For this review I am going to mention my favourites, I found this quite difficult as whilst writing this review I kept changing my mind as they were all good. So here is my choice at this present time.
By the Light of Dawn: A psychic is a person who claims to use extrasensory perception (ESP) to identify information hidden from the normal senses, but what if they make a mistake. This happened to Dawn and trying to make amends she offers to help a couple who’s daughter had gone missing, for a small fee.
The End of Her Rope: A mother is finding it hard to cope after giving birth.
Anniversary: Randall is celebrating his anniversary with a special girl.
Pick Your Path: When I was a young girl, I loved reading books that you had a role in deciding the fate of the characters. Mattie was a bookworm and when she came across a book called Wish Fulfillment she had some decisions to make.
Rebecca Weston Speaks the Truth: A regular afternoon changed Rebecca’s life. As she spoke more of the truth was revealed.
Homebody: A moving story about Brian and his wife.
Before and Aftermath: A heartbreaking story about Ned Terp and his time at school.
Work in Progress: There is a saying that there is a book in every one, and whilst that is the case is does not prove they are a writer. This is a story about the lengths that Jeremy goes to keep his work in progress a secret.
Depravation: If like me you have teenagers you know what a big part technology plays in their lives. This story shows just what happens when a mom bans her daughter from technology.
Whilst reading this book, it will bring out many emotions, whether you are laughing at some of the antics or one liners, or reading with tears in your eyes. Whilst this is horror, there are no evil slobbering monsters out for revenge. Some of these stories show the horror inflicted by humans or of everyday items and if like me you dislike Elf on a Shelf than there is a story to prove your point. These are one of the best short stories collection that I have read.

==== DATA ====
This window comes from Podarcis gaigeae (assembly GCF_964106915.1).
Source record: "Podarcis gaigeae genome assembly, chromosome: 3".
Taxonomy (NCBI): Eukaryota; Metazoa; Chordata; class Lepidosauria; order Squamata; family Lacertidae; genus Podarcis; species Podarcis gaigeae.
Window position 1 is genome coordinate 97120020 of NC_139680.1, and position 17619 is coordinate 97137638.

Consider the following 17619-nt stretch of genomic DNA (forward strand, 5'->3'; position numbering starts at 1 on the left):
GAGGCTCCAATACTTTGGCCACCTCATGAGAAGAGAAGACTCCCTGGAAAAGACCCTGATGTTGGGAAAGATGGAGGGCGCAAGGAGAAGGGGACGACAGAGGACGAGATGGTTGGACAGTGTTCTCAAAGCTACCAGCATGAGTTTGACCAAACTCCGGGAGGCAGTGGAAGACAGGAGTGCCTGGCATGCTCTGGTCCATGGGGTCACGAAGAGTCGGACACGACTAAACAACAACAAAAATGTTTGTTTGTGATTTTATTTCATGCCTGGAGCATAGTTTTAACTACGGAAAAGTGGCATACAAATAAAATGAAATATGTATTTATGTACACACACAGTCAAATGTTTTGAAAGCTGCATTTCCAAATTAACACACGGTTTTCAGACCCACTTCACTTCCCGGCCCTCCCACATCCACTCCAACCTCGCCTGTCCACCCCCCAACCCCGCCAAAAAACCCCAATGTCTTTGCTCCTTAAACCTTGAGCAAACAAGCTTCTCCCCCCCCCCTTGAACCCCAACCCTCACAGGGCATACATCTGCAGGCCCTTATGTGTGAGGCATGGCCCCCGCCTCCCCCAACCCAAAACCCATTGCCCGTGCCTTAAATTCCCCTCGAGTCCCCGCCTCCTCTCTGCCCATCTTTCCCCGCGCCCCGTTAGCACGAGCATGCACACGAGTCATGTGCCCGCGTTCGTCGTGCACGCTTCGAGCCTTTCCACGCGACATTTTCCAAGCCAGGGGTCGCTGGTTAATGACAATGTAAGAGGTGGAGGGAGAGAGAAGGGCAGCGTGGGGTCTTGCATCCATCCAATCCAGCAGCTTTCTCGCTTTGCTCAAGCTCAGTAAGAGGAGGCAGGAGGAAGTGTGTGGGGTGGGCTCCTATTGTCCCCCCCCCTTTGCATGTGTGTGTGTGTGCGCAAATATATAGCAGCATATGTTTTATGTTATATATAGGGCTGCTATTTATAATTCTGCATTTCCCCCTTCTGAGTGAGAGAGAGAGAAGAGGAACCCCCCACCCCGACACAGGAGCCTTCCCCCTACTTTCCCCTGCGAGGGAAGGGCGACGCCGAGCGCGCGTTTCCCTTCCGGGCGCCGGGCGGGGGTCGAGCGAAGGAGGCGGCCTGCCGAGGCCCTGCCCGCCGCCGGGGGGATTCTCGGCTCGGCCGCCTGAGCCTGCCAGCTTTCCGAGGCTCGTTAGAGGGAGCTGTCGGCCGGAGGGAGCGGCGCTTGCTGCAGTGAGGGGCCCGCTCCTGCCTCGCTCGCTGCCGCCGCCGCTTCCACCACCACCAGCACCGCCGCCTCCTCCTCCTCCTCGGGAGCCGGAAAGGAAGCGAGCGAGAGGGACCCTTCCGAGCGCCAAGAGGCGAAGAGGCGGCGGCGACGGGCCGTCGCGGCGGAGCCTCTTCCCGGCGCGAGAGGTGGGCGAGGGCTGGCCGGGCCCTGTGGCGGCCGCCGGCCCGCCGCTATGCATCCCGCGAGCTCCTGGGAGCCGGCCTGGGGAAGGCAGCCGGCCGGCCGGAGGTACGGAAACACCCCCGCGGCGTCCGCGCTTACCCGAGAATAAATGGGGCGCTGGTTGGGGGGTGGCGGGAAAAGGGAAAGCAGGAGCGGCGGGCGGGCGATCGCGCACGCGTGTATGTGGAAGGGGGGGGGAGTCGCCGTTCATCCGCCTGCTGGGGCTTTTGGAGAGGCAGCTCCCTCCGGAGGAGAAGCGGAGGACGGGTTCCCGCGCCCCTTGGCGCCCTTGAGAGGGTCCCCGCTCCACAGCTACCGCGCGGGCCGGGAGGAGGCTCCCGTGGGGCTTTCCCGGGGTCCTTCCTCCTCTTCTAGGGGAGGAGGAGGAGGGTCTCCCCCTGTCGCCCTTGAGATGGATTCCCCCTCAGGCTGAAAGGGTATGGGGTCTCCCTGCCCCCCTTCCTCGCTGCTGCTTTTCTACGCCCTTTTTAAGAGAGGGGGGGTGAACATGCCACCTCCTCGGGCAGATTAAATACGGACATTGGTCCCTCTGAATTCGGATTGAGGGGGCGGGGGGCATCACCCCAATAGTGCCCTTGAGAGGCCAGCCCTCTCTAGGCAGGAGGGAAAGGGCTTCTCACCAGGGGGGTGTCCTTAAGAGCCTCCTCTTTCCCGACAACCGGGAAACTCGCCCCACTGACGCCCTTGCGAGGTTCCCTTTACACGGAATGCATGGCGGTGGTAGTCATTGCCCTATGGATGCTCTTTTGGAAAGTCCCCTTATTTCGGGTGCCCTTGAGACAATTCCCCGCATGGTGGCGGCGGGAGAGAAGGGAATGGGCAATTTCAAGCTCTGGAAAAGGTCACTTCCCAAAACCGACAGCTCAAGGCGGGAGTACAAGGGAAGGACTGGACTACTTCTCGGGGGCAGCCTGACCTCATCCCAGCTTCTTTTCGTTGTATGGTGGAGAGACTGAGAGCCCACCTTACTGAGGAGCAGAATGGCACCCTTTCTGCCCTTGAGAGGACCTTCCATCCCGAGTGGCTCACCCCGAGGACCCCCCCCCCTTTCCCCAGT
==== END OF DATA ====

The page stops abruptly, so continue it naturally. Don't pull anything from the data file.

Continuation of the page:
Sussex Horrors: Stories of Coastal Terror and other Seaside Haunts by Mark Cassell, Jonathan Broughton and Rayne Hall

March 26, 2018 - 1:46 pm 3 Comments

Sussex Horrors: Stories of Coastal Terror and other Seaside Haunts by Mark Cassell, Jonathan Broughton and Rayne Hall
Published by Herbs House on 26th January 2018
156 pages
Reviewed by Yvonne Davies

My turn on this blog tour

Three horror authors who live in the Sussex area, get together and publish 12 short stories. With various length and a different topics, each story is had its only scary interpretation of the coast
Some of my favourites were:
Seagulls by Rayne Hall. Living by the coasts, I am used to seagulls and I have a cheeky one who will sit watching us at my kitchen door. Knowing how dangerous they can be especially when they dive at you for your food, this story plays on your fears. It shows the evilness of the birds and I did have a snigger at the end as I could imagine some of my feathered friends doing this.
The Rebirth by Mark Cassell: A wooden egg and a nasty surprise. I like how throughout you are following Kelly as she tries to rescue one of her students. The descriptive style makes you feel as you are walking Kelly steps. Whilst this is not graphic is has that creepy feel to it and will make your imagination work overtime.
You have one message by Jonathan Broughton: With more of us reliant on technology and the majority having a smartphone attached to their hands. This story is like a peephole into the future. With not much explanation to what caused the phenomenon, this may put you off using too much tech.
That is just 3 stories that I liked but I the majority of them. Normal Considering the Weather reminded me of most summers up here where we can get an infestation of flies where even fly spray will not kill them. Furzby Holt has a population of very aged characters and Away in a Mangler had a different take on mass production for those little trinkets that you buy whilst on holiday.
This was a quick read and I finished it in one sitting. Only being familiar with one author it was great to find some other authors for me to follow. A good British horror read